Today, America’s best and brightest are graduating from college full of hopes and dreams, but cold, hard economic reality is rapidly crushing many of them. Record numbers of college graduates cannot find jobs. Hordes of others have been forced to take very low paying service jobs. At the same time, student loan debt loads have become more crushing than ever. The truth is that it is a really, really bad time to be a fresh college graduate. After spending tens of thousands of dollars and investing four (or more) years of their lives in an education, millions of recent college graduates find themselves waiting tables, tending bar, delivering pizzas and working next to (or subordinate to) people who never even went to college. At one time, a college degree was an automatic ticket to the middle class, but now for many Americans all a college degree means is crushing loan payments, sleepless nights and mind-numbing frustration.
We were always told that a college degree was supposed to prepare us for life in the real world. But today, the vast majority of college graduates end up moving back in with their parents.
In fact, a recent survey of last year’s college graduates found that 80 percent moved right back home with their parents after graduation. That was up substantially from 63 percent in 2006.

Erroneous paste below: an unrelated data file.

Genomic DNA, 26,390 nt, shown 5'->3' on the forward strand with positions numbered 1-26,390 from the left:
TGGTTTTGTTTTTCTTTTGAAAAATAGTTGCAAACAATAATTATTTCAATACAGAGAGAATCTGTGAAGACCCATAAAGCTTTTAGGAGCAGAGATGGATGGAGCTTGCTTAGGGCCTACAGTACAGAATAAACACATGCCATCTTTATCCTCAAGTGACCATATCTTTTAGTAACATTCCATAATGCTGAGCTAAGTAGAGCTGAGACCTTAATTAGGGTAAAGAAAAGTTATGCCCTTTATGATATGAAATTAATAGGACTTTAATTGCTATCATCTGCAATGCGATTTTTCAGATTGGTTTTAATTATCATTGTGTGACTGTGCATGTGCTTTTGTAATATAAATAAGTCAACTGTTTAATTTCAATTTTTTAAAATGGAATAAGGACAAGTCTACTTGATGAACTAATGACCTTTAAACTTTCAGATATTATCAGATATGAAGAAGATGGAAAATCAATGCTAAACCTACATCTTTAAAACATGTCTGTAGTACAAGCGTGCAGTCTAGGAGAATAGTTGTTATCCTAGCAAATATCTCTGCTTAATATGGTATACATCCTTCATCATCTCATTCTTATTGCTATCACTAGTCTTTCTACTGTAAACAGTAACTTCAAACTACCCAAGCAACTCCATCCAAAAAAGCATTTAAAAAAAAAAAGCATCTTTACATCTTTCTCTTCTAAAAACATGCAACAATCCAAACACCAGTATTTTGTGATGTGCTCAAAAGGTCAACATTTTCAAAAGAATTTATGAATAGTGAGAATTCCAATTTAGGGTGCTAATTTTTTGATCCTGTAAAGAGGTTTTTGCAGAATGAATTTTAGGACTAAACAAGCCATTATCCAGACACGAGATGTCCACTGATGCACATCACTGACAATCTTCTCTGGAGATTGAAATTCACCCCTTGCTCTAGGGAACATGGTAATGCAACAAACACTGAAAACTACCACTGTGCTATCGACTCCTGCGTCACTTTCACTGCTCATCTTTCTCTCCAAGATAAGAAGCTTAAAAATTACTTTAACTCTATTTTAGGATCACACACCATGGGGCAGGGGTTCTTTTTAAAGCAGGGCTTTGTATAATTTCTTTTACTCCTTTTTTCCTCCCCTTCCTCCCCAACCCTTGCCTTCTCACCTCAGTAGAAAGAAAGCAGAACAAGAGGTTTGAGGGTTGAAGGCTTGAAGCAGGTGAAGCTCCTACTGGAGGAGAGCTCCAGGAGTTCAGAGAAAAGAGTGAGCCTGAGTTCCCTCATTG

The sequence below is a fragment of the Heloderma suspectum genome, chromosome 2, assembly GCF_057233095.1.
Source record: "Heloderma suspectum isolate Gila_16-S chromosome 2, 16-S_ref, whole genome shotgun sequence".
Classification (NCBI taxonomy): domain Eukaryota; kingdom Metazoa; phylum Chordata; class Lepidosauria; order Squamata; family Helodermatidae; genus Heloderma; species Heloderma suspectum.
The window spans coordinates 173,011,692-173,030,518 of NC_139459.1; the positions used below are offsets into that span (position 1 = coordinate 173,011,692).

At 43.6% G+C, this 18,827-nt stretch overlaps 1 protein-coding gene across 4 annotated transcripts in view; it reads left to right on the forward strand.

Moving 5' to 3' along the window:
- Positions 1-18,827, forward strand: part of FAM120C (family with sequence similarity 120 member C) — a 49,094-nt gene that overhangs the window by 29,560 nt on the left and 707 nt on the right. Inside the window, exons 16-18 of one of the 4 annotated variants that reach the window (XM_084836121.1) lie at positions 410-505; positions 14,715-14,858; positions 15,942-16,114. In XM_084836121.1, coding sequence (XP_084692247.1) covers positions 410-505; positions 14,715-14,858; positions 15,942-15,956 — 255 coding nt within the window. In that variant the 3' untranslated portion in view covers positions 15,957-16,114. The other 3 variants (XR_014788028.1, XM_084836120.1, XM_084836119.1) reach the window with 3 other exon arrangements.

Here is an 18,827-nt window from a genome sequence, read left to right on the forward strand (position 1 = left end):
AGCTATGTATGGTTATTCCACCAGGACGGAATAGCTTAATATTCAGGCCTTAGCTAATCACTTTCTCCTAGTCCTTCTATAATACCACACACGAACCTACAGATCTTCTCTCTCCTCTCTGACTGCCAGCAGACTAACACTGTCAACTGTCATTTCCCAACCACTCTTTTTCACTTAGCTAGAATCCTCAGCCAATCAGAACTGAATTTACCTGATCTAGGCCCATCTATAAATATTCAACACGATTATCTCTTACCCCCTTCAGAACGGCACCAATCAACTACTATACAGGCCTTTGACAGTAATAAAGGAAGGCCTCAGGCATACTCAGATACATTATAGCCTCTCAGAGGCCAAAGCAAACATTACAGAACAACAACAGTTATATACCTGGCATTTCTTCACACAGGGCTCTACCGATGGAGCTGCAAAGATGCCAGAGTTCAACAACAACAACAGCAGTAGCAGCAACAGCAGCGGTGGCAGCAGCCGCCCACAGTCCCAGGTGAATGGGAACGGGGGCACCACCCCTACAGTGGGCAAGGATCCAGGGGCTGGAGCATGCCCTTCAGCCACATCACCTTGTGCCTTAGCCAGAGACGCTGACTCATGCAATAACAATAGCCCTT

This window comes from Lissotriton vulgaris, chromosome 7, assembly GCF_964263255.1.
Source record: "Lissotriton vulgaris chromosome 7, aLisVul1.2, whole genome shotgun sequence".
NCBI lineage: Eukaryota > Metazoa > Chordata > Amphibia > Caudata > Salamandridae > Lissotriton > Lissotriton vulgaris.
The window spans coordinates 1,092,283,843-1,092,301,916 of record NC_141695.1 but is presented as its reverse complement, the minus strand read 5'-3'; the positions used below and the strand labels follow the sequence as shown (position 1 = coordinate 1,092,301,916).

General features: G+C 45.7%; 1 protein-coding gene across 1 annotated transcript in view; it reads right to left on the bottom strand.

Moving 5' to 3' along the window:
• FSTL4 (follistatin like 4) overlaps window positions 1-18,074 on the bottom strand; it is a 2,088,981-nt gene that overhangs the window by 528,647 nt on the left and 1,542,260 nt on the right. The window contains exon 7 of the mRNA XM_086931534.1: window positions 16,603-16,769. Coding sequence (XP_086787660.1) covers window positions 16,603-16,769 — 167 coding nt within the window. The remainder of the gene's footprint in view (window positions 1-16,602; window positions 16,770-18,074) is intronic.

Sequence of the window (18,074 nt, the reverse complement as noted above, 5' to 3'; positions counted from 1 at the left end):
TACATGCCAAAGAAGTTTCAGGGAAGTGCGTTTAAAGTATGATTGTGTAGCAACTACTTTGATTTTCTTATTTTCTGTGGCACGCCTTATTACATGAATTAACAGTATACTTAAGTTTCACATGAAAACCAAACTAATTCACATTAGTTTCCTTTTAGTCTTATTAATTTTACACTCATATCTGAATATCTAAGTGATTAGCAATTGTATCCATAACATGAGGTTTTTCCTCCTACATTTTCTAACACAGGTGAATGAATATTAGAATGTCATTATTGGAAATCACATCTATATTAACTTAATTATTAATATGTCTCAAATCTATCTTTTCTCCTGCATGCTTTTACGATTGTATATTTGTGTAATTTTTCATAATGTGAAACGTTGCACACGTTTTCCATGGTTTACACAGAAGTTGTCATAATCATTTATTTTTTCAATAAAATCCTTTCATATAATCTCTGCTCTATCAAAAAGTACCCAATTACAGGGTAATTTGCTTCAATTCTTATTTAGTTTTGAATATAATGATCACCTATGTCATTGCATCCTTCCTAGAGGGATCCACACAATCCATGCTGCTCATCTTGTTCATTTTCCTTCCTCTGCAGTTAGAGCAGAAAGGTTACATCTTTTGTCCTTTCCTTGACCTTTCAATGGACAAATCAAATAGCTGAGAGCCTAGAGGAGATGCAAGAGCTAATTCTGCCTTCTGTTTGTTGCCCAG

So why are 80 percent of our college graduates moving back in with their parents?
Well, because they can’t get jobs.
Two million recent college graduates are unemployed, and millions of others are working in fast food joints, at big box stores and in other very low paying service positions.
The stories that some recent college grads tell are so bizarre that they border on the unbelievable.
The Huffington Post recently featured the story of Kyle Daley – a highly qualified UCLA graduate who has been unemployed for 19 months….
I spent my time at UCLA preparing for the outside world. I had internships in congressional offices, political action committees, non-profits and even as a personal intern to a successful venture capitalist. These weren’t the run-of-the-mill office internships; I worked in marketing, press relations, research and analysis. Additionally, the mayor and city council of my hometown appointed me to serve on two citywide governing bodies, the planning commission and the open government commission. I used to think that given my experience, finding work after graduation would be easy.
At this point, however, looking for a job is my job. I recently counted the number of job applications I have sent out over the past year — it amounts to several hundred. I have tried to find part-time work at local stores or restaurants, only to be turned away. Apparently, having a college degree implies that I might bail out quickly when a better opportunity comes along.
The sad thing is that so many of these recent college graduates can’t even get hired for retail jobs. A reader of my column on The American Dream blog named Kate is a recent college graduate who is experiencing the kind of extreme frustration that so many new graduates are going through right now….
I just graduated college in May… Moved to a new state and am now living with my boyfriend who should not and cannot continue to have to pay everything because i just plain can’t get a job.